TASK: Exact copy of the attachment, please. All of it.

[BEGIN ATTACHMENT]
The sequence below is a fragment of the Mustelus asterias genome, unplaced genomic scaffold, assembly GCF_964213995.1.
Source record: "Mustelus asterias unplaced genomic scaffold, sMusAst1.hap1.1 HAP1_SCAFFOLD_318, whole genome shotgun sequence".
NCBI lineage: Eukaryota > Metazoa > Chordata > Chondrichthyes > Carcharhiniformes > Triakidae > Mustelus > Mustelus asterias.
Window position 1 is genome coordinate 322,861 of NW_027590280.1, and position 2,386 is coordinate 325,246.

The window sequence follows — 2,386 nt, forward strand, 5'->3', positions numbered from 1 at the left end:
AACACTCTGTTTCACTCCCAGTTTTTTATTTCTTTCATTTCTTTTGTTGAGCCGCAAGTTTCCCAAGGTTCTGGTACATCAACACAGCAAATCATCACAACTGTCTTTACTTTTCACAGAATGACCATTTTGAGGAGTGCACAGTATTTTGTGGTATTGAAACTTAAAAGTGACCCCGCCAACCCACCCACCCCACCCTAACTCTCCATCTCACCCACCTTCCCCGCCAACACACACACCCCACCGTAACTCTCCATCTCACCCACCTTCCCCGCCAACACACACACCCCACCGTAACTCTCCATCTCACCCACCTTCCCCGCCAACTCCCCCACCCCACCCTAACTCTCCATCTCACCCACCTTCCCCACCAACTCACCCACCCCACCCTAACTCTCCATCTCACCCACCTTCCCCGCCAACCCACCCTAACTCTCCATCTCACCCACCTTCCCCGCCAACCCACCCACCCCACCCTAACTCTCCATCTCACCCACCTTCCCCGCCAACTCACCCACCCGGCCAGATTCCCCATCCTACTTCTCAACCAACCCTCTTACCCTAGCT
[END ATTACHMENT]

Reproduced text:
The sequence below is a fragment of the Mustelus asterias genome, unplaced genomic scaffold, assembly GCF_964213995.1.
Source record: "Mustelus asterias unplaced genomic scaffold, sMusAst1.hap1.1 HAP1_SCAFFOLD_318, whole genome shotgun sequence".
NCBI lineage: Eukaryota > Metazoa > Chordata > Chondrichthyes > Carcharhiniformes > Triakidae > Mustelus > Mustelus asterias.
Window position 1 is genome coordinate 322,861 of NW_027590280.1, and position 2,386 is coordinate 325,246.

The window sequence follows — 2,386 nt, forward strand, 5'->3', positions numbered from 1 at the left end:
AACACTCTGTTTCACTCCCAGTTTTTTATTTCTTTCATTTCTTTTGTTGAGCCGCAAGTTTCCCAAGGTTCTGGTACATCAACACAGCAAATCATCACAACTGTCTTTACTTTTCACAGAATGACCATTTTGAGGAGTGCACAGTATTTTGTGGTATTGAAACTTAAAAGTGACCCCGCCAACCCACCCACCCCACCCTAACTCTCCATCTCACCCACCTTCCCCGCCAACACACACACCCCACCGTAACTCTCCATCTCACCCACCTTCCCCGCCAACACACACACCCCACCGTAACTCTCCATCTCACCCACCTTCCCCGCCAACTCCCCCACCCCACCCTAACTCTCCATCTCACCCACCTTCCCCACCAACTCACCCACCCCACCCTAACTCTCCATCTCACCCACCTTCCCCGCCAACCCACCCTAACTCTCCATCTCACCCACCTTCCCCGCCAACCCACCCACCCCACCCTAACTCTCCATCTCACCCACCTTCCCCGCCAACTCACCCACCCGGCCAGATTCCCCATCCTACTTCTCAACCAACCCTCTTACCCTAGCT